Certainly it would have been a very different book, because Norval’s fame is part and parcel of who he was; for example, the money that came with the fame allowed him to do things that most artists can only dream about. Think about it, he never had to worry about his material life. He constantly had a following of groupies, apprentices, and acolytes, whatever you want to call them, who basically worshipped the ground he walked on. No unknown artist could possibly have had the life that he led, sold out shows, everyone constantly after him, wanting to represent him, wanting to be his friend.

The most difficult thing I encountered as a biographer was that there were people who knew Norval, but, for whatever reason, they wouldn’t talk to me. Norval was a very complex person, and likewise his relationships were very complex. On that note, I was lucky — though Norval probably wouldn’t call it that — because despite his fame, mine is the first full-length book about him, and so I didn’t have to compete for the story.

Conversely there were many people who were eager to talk about him. It’s also interesting to note that while Norval has this huge reputation, few people actually know the full story of his life. People could tell me about a small portion of his life, some aspect of it, such as the “Red Lake Years,” for example, but not much else. So it was left up to me to piece all these disparate facts together.

And, yet, there are still many, many untold stories about him, and I suspect there will be other books, though probably none using the narrative and poetic techniques I’ve employed. In fact, I know a scholar who is currently writing an academic book about him.

Outside of the fact that they are generally regarded as his masterpieces, what made the paintings of “Man Changing Into Thunderbird” so important to you, so that you titled both books around them and so on?

To put it in a nutshell I think the theme of transformation is central to Norval Morrisseau’s life. As I say in the book, he was always the thunderbird man changing into someone else. For example, he had this ability to walk away from people, his family, friends… objects, his art, personal possessions… whatever, and simply move on. How many times did he start over in another part of the country? Only later to move on again.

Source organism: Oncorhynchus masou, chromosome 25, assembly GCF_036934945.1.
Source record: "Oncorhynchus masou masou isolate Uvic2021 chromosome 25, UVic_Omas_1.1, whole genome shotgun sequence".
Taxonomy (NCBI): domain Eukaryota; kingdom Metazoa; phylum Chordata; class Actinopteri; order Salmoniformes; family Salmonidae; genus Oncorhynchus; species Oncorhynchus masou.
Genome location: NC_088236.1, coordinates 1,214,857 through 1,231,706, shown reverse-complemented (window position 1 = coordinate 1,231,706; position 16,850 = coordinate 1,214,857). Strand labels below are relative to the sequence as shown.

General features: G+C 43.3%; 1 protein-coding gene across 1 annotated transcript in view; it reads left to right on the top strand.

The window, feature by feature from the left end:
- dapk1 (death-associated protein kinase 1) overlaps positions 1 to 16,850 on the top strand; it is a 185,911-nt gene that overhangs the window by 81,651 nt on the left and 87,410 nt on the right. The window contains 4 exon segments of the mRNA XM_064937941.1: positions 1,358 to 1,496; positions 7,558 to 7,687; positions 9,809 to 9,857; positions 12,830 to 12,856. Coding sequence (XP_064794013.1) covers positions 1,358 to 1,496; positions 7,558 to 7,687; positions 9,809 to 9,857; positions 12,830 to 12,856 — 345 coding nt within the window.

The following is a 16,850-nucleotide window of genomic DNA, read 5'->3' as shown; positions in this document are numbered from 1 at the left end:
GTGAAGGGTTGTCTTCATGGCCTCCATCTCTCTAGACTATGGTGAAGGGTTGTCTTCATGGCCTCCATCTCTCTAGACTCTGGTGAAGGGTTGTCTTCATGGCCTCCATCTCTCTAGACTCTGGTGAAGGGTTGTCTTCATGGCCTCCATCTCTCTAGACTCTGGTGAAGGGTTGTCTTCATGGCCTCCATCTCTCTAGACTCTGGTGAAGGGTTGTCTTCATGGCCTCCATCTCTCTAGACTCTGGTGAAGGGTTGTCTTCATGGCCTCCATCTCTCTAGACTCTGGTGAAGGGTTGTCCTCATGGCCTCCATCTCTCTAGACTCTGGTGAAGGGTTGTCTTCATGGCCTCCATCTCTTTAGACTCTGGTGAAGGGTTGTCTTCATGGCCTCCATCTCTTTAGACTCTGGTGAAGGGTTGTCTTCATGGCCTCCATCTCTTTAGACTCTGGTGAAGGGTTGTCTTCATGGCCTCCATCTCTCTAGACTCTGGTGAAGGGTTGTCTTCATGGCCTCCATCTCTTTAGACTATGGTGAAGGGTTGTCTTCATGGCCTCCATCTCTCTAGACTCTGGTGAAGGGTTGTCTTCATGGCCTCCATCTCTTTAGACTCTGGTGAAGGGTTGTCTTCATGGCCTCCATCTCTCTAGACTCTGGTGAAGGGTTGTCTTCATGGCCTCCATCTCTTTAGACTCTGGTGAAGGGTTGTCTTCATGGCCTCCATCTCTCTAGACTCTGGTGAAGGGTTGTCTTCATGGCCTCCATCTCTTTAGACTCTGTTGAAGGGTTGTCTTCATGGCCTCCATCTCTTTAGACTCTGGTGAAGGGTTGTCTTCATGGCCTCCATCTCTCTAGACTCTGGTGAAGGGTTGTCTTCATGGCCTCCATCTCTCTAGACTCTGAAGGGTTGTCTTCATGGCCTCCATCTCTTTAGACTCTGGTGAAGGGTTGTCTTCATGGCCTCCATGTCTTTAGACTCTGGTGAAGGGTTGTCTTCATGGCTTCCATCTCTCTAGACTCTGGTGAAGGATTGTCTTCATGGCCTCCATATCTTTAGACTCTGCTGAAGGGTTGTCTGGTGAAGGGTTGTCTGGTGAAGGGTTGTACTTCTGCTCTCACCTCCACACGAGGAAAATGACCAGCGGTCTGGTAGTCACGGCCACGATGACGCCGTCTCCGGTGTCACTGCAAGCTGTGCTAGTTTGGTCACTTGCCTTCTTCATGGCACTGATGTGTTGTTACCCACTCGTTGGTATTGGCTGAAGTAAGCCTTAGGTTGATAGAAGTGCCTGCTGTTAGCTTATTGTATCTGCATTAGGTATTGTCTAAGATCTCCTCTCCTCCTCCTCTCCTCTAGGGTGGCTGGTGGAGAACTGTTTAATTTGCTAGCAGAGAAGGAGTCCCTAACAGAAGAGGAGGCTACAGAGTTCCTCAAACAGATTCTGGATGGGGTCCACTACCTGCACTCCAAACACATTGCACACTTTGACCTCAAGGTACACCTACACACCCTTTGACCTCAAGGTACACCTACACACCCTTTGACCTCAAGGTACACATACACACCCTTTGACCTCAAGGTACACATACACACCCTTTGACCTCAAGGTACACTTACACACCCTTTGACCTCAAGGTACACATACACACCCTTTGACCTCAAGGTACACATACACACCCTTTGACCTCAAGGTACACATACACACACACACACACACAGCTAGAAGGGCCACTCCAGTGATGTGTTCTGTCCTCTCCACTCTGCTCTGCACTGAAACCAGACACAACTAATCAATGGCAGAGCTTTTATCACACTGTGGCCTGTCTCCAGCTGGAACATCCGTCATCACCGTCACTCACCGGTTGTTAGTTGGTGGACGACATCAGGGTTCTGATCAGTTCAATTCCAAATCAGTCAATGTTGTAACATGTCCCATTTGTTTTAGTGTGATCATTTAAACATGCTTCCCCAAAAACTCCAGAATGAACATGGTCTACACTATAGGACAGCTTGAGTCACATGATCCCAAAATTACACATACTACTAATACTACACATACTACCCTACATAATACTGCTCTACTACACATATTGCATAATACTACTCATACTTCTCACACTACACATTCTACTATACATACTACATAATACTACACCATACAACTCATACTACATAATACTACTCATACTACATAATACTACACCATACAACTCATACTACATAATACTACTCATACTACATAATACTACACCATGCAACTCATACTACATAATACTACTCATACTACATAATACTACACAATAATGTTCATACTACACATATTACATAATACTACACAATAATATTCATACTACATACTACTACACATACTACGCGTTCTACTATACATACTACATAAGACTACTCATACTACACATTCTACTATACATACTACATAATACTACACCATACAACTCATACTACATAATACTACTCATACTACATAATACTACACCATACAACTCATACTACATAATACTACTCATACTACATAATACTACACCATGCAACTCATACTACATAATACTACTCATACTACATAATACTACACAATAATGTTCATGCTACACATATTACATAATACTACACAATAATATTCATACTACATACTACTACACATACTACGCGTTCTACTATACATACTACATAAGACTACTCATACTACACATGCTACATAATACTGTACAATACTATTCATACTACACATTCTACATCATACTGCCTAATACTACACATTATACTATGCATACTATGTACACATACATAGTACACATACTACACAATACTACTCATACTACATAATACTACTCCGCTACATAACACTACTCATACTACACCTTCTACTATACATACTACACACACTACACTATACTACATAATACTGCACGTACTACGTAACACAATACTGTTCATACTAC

The theme thus connects him to the idea of rebirth, starting over, relapsing, one step forward and one step backward, and I think this too is integral to who he was. And, further, I see it representing his deep-rooted connection to his Ojibway culture, the mythology and epistemology of the Anishinaabe, which informed who he was as an “Indian” (as he always said) and, of course, as you note, to his artistic practice — which, I can say with confidence, will live on as long as human-kind has a place for art and beauty in the world.

Did you enjoy this interview? Let me know on Twitter or Facebook, or send me an e-mail — and if you haven’t already, join my mailing list and keep in touch.

Support this site, Armand Garnet Ruffo, and his publishers by buying Armand’s books through these affiliate links:

Norval Morrisseau: Man Changing Into Thunderbird ( McNally | Amazon.CA | Amazon.COM )

The Thunderbird Poems ( McNally | Amazon.CA | Amazon.COM )

“for play” — a poem by Kayla Czaga

followed by an interview about the poem

Kayla Czaga is the author of For Your Safety Please Hold On (Nightwood Editions, 2014), which won the Gerald Lampert Memorial Award and was nominated for the Dorothy Livesay Poetry Prize and the Debut-litzer. Her chapbook, Enemy of the People, is published by Anstruther Press. You can follow her on twitter @kaylaczaga.

Photo credit: Janet Kvammen

for play

1
This is a game for girls: putting a hat
on the cat, putting pants on
the cat, drawing a turkey by tracing
her hand. Little girls like cats.

2
A dress is a game with armholes.
A dress is played with a waistband.
A waistband is a game with a firm
winner and sore loser. A dress is
plaid or floral or polkas. Dispersed
vertically with gathers, a dress is
a section of flowers in a dancehall.
A waistband plays flat music a little
girl will twist. This is a set list. You
play a girl by flipping through her.

3
the girl crayons little girls are like that
the little boy is blue
the duck is yellow
the duck is yellow tumbles forever into the green lake
the beginning of the black cat waxes in the red tree
the little girl is a sweet sad colour–bruised or blushing?
the little girl holds out her blank hands toward the little boy is blue
the little girl holds out her hands filled with little girls are like that
the sweet sad colour accumulates in the pencil sharpener
the little girl tumbles forever into the boy is blue
the little boy is blue accepts little girls are like that
the little girl is faceless until she colours it on

4
A girl is game with how many licks
gets to her centre. Little girls like
a firm licking. Little girls play will he